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<jats:sec id="abs1-1"> <jats:title>Background</jats:title> <jats:p>Invasive mechanical ventilation (IMV) is a life-saving intervention. Following resolution of the condition that necessitated IMV, a spontaneous breathing trial (SBT) is used to determine patient readiness for IMV discontinuation. In patients who fail one or more SBTs, there is uncertainty as to the optimum management strategy.</jats:p> </jats:sec> <jats:sec id="abs1-2"> <jats:title>Objective</jats:title> <jats:p>To evaluate the clinical effectiveness and cost-effectiveness of using non-invasive ventilation (NIV) as an intermediate step in the protocolised weaning of patients from IMV.</jats:p> </jats:sec> <jats:sec id="abs1-3"> <jats:title>Design</jats:title> <jats:p>Pragmatic, open-label, parallel-group randomised controlled trial, with cost-effectiveness analysis.</jats:p> </jats:sec> <jats:sec id="abs1-4"> <jats:title>Setting</jats:title> <jats:p>A total of 51 critical care units across the UK.</jats:p> </jats:sec> <jats:sec id="abs1-5"> <jats:title>Participants</jats:title> <jats:p>Adult intensive care patients who had received IMV for at least 48 hours, who were categorised as ready to wean from ventilation, and who failed a SBT.</jats:p> </jats:sec> <jats:sec id="abs1-6"> <jats:title>Interventions</jats:title> <jats:p>Control group (invasive weaning): patients continued to receive IMV with daily SBTs. A weaning protocol was used to wean pressure support based on the patient’s condition. Intervention group (non-invasive weaning): patients were extubated to NIV. A weaning protocol was used to wean inspiratory positive airway pressure, based on the patient’s condition.</jats:p> </jats:sec> <jats:sec id="abs1-7"> <jats:title>Main outcome measures</jats:title> <jats:p>The primary outcome measure was time to liberation from ventilation. Secondary outcome measures included mortality, duration of IMV, proportion of patients receiving antibiotics for a presumed respiratory infection and health-related quality of life.</jats:p> </jats:sec> <jats:sec id="abs1-8"> <jats:title>Results</jats:title> <jats:p>A total of 364 patients (invasive weaning, <jats:italic>n</jats:italic> = 182; non-invasive weaning, <jats:italic>n</jats:italic> = 182) were randomised. Groups were well matched at baseline. There was no difference between the invasive weaning and non-invasive weaning groups in median time to liberation from ventilation {invasive weaning 108 hours [interquartile range (IQR) 57–351 hours] vs. non-invasive weaning 104.3 hours [IQR 34.5–297 hours]; hazard ratio 1.1, 95% confidence interval [CI] 0.89 to 1.39; <jats:italic>p</jats:italic> = 0.352}. There was also no difference in mortality between groups at any time point. Patients in the non-invasive weaning group had fewer IMV days [invasive weaning 4 days (IQR 2–11 days) vs. non-invasive weaning 1 day (IQR 0–7 days); adjusted mean difference –3.1 days, 95% CI –5.75 to –0.51 days]. In addition, fewer non-invasive weaning patients required antibiotics for a respiratory infection [odds ratio (OR) 0.60, 95% CI 0.41 to 1.00; <jats:italic>p</jats:italic> = 0.048]. A higher proportion of non-invasive weaning patients required reintubation than those in the invasive weaning group (OR 2.00, 95% CI 1.27 to 3.24). The within-trial economic evaluation showed that NIV was associated with a lower net cost and a higher net effect, and was dominant in health economic terms. The probability that NIV was cost-effective was estimated at 0.58 at a cost-effectiveness threshold of £20,000 per quality-adjusted life-year.</jats:p> </jats:sec> <jats:sec id="abs1-9"> <jats:title>Conclusions</jats:title> <jats:p>A protocolised non-invasive weaning strategy did not reduce time to liberation from ventilation. However, patients who underwent non-invasive weaning had fewer days requiring IMV and required fewer antibiotics for respiratory infections.</jats:p> </jats:sec> <jats:sec id="abs1-10"> <jats:title>Future work</jats:title> <jats:p>In patients who fail a SBT, which factors predict an adverse outcome (reintubation, tracheostomy, death) if extubated and weaned using NIV?</jats:p> </jats:sec> <jats:sec id="abs1-11"> <jats:title>Trial registration</jats:title> <jats:p>Current Controlled Trials ISRCTN15635197.</jats:p> </jats:sec> <jats:sec id="abs1-12"> <jats:title>Funding</jats:title> <jats:p>This project was funded by the National Institute for Health Research (NIHR) Health Technology Assessment programme and will be published in full in <jats:italic>Health Technology Assessment</jats:italic>; Vol. 23, No. 48. See the NIHR Journals Library website for further project information.</jats:p> </jats:sec>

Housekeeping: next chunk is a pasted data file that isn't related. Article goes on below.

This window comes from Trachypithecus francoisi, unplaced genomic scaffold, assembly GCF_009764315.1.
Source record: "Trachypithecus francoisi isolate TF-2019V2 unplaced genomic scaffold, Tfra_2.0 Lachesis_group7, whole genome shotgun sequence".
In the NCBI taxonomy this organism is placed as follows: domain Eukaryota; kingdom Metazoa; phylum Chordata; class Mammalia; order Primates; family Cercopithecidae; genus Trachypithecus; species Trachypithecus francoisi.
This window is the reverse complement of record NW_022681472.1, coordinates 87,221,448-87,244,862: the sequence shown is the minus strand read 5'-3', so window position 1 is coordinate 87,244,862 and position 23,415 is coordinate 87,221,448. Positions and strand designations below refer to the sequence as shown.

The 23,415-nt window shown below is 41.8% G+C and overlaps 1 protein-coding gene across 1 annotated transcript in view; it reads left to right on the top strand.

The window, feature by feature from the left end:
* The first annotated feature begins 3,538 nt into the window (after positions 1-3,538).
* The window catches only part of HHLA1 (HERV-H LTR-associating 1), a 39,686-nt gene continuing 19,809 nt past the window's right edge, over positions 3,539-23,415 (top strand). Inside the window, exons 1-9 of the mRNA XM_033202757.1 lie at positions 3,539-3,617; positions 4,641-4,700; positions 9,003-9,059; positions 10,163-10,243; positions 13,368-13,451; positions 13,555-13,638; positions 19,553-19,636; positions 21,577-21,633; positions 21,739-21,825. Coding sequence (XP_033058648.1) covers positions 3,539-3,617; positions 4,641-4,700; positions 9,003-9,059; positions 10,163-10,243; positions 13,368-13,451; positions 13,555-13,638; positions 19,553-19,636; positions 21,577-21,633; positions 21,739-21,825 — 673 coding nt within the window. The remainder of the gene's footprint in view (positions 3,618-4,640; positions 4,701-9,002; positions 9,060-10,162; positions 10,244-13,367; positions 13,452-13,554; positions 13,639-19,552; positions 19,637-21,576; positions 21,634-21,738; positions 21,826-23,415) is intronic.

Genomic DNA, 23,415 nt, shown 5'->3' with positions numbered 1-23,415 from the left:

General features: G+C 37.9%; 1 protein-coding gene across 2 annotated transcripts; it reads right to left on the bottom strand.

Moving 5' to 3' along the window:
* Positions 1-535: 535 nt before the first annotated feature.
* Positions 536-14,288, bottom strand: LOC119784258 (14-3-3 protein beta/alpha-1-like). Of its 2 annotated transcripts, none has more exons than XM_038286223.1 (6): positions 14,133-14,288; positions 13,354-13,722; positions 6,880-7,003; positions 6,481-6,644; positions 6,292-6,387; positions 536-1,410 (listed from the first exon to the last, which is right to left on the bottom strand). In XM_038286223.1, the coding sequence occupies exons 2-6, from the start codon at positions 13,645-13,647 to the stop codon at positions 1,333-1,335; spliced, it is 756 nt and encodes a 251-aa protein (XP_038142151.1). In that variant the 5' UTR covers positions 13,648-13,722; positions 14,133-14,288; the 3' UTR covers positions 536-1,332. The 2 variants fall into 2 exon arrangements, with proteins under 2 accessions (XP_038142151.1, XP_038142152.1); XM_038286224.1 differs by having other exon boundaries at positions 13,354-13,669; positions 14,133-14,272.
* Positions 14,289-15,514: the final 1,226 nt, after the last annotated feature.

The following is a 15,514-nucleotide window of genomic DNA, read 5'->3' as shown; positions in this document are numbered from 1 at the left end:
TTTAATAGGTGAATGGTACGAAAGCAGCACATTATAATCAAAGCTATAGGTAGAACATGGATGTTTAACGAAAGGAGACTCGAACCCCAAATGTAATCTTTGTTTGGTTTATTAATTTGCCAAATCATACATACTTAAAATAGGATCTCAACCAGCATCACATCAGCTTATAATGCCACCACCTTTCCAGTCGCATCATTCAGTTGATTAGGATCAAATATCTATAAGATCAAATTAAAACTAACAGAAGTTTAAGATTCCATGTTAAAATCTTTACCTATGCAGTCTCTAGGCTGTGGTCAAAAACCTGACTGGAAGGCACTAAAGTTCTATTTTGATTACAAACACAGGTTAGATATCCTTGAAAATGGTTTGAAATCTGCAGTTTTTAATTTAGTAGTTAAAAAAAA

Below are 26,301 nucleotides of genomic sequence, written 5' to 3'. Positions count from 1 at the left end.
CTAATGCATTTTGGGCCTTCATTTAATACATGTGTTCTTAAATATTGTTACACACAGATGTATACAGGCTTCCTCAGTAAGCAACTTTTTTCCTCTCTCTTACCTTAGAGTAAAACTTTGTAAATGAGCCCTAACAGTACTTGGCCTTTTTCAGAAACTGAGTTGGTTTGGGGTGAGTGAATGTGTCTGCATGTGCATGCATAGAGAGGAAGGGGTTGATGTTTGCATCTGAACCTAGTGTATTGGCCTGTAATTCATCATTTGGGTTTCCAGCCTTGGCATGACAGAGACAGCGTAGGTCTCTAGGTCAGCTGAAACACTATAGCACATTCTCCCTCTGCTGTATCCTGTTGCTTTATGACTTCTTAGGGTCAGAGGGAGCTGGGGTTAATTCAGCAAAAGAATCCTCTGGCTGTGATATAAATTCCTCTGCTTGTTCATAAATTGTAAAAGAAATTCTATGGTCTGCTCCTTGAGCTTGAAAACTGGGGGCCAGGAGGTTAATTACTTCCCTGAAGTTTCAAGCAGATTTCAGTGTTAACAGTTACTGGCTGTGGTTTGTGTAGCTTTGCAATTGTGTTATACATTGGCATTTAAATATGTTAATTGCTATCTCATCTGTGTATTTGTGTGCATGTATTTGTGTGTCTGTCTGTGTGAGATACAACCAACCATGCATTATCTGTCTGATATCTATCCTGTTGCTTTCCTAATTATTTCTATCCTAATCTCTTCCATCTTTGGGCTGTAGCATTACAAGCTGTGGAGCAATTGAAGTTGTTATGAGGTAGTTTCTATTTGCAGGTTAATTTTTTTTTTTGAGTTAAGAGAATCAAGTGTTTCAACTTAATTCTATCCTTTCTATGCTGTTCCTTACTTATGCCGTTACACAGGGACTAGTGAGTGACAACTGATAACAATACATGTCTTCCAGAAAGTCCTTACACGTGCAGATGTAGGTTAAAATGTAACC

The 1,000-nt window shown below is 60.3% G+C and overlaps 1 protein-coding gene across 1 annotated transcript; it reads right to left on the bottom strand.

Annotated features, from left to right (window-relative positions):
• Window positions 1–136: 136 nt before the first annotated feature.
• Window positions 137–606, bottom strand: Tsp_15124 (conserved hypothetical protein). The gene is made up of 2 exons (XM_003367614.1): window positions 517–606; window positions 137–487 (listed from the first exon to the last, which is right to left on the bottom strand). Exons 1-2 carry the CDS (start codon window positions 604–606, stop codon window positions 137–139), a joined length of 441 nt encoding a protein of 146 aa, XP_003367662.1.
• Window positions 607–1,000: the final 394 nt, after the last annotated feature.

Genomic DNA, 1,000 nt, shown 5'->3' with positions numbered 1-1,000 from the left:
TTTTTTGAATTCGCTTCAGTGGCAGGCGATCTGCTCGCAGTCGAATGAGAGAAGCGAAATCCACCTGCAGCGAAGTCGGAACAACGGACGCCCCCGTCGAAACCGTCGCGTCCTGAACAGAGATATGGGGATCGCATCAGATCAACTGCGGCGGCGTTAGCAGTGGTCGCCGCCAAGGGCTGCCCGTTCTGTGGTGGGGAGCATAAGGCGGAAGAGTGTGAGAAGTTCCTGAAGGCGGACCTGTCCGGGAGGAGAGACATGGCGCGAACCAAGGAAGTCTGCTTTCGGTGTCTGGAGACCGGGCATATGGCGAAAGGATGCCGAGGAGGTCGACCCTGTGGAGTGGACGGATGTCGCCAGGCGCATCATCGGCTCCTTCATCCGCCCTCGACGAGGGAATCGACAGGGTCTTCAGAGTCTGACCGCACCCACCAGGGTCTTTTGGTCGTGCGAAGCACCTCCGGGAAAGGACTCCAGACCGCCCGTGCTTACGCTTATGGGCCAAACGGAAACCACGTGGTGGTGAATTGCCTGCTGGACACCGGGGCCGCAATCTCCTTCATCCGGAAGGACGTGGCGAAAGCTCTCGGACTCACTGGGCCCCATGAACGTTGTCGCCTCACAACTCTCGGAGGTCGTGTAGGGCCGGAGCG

Original publication

DOI

10.3310/hta23480

Type

Journal article

Journal

Health Technology Assessment

Publisher

National Institute for Health Research

Publication Date

09/2019

Volume

23

Pages

1 - 114